Both of these numbers reflect greater than population growth job creation. Unemployment edged up to 4.6% from 4.5%. The workweek fell slightly from 33.9 to to 33.8 hours; Total hours worked slipped (0.1%). The manufacturing sector's long slide continued, falling 12 minutes to 40.8 hours; Factory overtime also declined.
There were a few other standout issues in the NFP worth exploring more: First up, the general economic slowing, despite the reported 3.5% GDP. Rex Nutting observed:
The two most important indicators for January have now flashed a warning sign in the direction of the Federal Reserve. With the Institute for Supply Management index falling below 50% and the job market weakening, the latest data show the economy downshifting as 2007 began. (But it's only one month).
This is noteworthy, because ISM leads GDP.
The 2nd issue is the still elevated Real Estate related jobs. Peter Boockvar of Miller Tabak makes the interesting observation that:
One area of the payroll data today that I want to point to is in Real Estate. I pick this industry b/c it has been such a big driver of growth since the end of the last recession, particularly in residential RE which of course is experiencing a downturn in construction, sales and subprime mortgages.The decline in residential RE and its subsequent impact on consumer spending is the basis of my bearishness as many of you know.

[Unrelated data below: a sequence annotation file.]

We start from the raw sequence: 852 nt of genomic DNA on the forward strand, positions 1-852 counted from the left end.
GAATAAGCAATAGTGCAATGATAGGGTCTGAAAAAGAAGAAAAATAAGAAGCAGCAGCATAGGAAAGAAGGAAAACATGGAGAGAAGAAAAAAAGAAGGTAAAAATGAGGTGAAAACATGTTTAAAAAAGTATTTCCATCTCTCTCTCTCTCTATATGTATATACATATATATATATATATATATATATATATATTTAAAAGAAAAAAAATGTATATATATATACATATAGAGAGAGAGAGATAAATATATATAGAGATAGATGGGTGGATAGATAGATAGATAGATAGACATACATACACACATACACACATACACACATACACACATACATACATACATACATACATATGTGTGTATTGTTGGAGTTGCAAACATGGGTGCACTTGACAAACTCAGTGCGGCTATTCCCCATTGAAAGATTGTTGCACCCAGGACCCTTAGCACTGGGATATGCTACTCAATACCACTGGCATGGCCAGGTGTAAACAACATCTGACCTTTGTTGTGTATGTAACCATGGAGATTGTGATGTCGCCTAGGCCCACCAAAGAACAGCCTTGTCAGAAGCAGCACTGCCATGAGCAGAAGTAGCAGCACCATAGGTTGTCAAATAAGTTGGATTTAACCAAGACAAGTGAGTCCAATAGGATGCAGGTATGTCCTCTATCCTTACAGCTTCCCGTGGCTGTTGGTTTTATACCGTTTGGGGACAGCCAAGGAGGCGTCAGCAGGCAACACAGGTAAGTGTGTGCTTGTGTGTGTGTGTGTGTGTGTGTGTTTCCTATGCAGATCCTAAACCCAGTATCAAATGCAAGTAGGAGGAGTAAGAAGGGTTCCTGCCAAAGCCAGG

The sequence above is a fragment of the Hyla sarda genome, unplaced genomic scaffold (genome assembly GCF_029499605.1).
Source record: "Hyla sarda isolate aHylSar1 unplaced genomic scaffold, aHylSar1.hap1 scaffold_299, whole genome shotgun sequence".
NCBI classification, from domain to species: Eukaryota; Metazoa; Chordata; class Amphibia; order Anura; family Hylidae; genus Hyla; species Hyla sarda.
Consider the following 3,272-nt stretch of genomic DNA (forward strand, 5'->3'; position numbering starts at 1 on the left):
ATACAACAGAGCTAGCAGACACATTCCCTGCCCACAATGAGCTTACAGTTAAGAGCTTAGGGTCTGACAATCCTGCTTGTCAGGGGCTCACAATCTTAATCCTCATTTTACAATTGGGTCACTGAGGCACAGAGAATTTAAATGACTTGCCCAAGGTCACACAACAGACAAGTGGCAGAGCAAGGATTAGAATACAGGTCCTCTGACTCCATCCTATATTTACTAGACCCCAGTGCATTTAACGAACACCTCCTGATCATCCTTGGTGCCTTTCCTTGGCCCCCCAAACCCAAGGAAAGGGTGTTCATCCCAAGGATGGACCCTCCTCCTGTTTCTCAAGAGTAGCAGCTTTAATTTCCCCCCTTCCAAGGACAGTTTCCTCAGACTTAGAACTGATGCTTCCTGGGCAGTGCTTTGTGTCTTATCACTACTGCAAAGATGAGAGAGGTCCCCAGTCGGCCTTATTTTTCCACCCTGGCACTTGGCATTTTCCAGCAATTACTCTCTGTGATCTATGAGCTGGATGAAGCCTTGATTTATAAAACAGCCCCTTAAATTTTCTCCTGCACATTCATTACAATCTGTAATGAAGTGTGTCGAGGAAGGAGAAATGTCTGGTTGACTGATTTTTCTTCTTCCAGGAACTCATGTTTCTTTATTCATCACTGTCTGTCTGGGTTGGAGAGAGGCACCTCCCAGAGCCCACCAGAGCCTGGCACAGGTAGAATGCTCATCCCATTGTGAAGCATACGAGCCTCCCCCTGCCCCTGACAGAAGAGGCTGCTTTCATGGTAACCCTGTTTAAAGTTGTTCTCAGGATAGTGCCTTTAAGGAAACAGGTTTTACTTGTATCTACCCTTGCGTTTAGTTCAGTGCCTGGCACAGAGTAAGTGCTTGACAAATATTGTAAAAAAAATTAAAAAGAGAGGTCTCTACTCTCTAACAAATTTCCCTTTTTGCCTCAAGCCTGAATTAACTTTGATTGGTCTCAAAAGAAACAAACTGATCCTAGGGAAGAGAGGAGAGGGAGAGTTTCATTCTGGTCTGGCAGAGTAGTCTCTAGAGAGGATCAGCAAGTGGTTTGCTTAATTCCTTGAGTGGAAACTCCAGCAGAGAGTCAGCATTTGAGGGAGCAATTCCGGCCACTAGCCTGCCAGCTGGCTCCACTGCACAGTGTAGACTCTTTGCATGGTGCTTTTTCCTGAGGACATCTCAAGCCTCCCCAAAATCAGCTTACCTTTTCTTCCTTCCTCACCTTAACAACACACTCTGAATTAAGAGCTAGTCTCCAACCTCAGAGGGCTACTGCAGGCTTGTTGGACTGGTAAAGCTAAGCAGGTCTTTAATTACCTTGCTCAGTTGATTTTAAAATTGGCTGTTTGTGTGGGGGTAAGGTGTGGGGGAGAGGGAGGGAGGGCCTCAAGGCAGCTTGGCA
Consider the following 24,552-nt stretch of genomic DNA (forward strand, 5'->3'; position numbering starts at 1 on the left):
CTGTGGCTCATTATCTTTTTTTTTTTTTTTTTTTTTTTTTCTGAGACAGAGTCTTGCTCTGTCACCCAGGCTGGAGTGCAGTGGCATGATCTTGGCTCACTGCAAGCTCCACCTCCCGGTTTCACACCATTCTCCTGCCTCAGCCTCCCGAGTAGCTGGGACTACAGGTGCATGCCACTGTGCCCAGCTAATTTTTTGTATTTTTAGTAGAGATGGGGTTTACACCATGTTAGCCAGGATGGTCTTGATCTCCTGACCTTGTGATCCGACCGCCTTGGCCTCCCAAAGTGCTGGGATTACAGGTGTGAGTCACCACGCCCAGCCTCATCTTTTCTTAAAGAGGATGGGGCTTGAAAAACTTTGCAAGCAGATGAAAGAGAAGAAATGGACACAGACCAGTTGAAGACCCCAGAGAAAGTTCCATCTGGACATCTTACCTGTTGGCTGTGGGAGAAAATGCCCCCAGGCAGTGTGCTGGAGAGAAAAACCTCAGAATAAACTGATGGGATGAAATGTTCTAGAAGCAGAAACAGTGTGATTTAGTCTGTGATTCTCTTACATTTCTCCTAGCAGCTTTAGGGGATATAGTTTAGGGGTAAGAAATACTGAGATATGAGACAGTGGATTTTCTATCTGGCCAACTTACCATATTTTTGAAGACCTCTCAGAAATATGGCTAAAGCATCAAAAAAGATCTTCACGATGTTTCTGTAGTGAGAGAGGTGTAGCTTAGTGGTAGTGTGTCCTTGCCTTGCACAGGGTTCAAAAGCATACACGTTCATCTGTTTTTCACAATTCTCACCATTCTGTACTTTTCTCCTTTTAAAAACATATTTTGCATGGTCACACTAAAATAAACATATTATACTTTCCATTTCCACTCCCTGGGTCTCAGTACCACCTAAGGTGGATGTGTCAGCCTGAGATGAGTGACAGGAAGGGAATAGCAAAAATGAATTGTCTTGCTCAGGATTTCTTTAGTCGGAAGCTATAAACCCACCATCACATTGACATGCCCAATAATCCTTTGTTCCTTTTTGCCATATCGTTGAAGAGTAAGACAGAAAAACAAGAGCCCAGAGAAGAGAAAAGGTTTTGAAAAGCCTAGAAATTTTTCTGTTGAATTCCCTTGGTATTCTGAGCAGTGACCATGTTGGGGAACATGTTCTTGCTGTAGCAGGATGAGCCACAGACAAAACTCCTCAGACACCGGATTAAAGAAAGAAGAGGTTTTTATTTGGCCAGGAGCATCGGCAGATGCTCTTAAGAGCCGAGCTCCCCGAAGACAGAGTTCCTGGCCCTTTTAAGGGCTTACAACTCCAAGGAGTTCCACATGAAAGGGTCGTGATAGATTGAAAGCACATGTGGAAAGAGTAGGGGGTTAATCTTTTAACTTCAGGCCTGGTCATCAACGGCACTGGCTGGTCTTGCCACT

The RE subindex within the RE and Rental and Leasing section in today's data reveals a RECORD # of people employed. This area doesn't include finance jobs such as lenders and mortgage brokers. It includes lessors of residential and commercial RE, RE agents and brokers, RE property mgr's and appraisers. My point is that outside of construction and subprime co's, the industry is still betting on a bottom in residential RE and continued strength in commercial.
All told, this reflects a slowing economy. The Real Estate sector is staffed for a turnaround. I suspect they may be premature.
THE EMPLOYMENT SITUATION: JANUARY 2007
Bureau of Labor Statistics
of the U.S. Department of Labor, February 2, 2007
Analysis: Labor market weak, despite revisions
MarketWatch, 9:01 AM ET Feb 2, 2007